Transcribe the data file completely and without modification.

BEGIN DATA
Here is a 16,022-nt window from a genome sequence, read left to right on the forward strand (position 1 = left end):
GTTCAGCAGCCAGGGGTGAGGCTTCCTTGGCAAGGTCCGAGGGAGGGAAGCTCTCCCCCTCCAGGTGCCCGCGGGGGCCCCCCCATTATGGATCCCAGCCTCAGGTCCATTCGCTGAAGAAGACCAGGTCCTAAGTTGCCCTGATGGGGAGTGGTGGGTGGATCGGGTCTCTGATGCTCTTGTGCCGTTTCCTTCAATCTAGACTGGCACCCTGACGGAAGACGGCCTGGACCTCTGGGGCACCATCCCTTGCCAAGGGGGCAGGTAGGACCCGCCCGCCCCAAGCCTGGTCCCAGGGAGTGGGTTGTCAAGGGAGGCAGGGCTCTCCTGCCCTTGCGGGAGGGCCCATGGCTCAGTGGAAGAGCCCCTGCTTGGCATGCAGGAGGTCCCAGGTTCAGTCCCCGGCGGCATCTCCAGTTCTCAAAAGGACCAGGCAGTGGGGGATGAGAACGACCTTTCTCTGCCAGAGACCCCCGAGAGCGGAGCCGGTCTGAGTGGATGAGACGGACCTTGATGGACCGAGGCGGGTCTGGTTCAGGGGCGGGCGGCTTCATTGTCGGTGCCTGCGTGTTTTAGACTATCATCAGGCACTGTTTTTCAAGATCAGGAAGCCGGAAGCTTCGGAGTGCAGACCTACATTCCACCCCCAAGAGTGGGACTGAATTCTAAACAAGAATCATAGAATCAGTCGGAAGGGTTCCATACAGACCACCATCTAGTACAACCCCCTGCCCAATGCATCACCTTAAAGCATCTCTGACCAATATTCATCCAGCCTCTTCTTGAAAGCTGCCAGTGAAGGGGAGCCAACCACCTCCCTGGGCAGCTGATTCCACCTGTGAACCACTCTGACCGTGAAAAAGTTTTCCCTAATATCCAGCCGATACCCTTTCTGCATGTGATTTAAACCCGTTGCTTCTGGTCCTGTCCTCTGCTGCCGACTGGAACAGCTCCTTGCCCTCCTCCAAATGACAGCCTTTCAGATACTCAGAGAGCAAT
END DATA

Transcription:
Here is a 16,022-nt window from a genome sequence, read left to right on the forward strand (position 1 = left end):
GTTCAGCAGCCAGGGGTGAGGCTTCCTTGGCAAGGTCCGAGGGAGGGAAGCTCTCCCCCTCCAGGTGCCCGCGGGGGCCCCCCCATTATGGATCCCAGCCTCAGGTCCATTCGCTGAAGAAGACCAGGTCCTAAGTTGCCCTGATGGGGAGTGGTGGGTGGATCGGGTCTCTGATGCTCTTGTGCCGTTTCCTTCAATCTAGACTGGCACCCTGACGGAAGACGGCCTGGACCTCTGGGGCACCATCCCTTGCCAAGGGGGCAGGTAGGACCCGCCCGCCCCAAGCCTGGTCCCAGGGAGTGGGTTGTCAAGGGAGGCAGGGCTCTCCTGCCCTTGCGGGAGGGCCCATGGCTCAGTGGAAGAGCCCCTGCTTGGCATGCAGGAGGTCCCAGGTTCAGTCCCCGGCGGCATCTCCAGTTCTCAAAAGGACCAGGCAGTGGGGGATGAGAACGACCTTTCTCTGCCAGAGACCCCCGAGAGCGGAGCCGGTCTGAGTGGATGAGACGGACCTTGATGGACCGAGGCGGGTCTGGTTCAGGGGCGGGCGGCTTCATTGTCGGTGCCTGCGTGTTTTAGACTATCATCAGGCACTGTTTTTCAAGATCAGGAAGCCGGAAGCTTCGGAGTGCAGACCTACATTCCACCCCCAAGAGTGGGACTGAATTCTAAACAAGAATCATAGAATCAGTCGGAAGGGTTCCATACAGACCACCATCTAGTACAACCCCCTGCCCAATGCATCACCTTAAAGCATCTCTGACCAATATTCATCCAGCCTCTTCTTGAAAGCTGCCAGTGAAGGGGAGCCAACCACCTCCCTGGGCAGCTGATTCCACCTGTGAACCACTCTGACCGTGAAAAAGTTTTCCCTAATATCCAGCCGATACCCTTTCTGCATGTGATTTAAACCCGTTGCTTCTGGTCCTGTCCTCTGCTGCCGACTGGAACAGCTCCTTGCCCTCCTCCAAATGACAGCCTTTCAGATACTCAGAGAGCAAT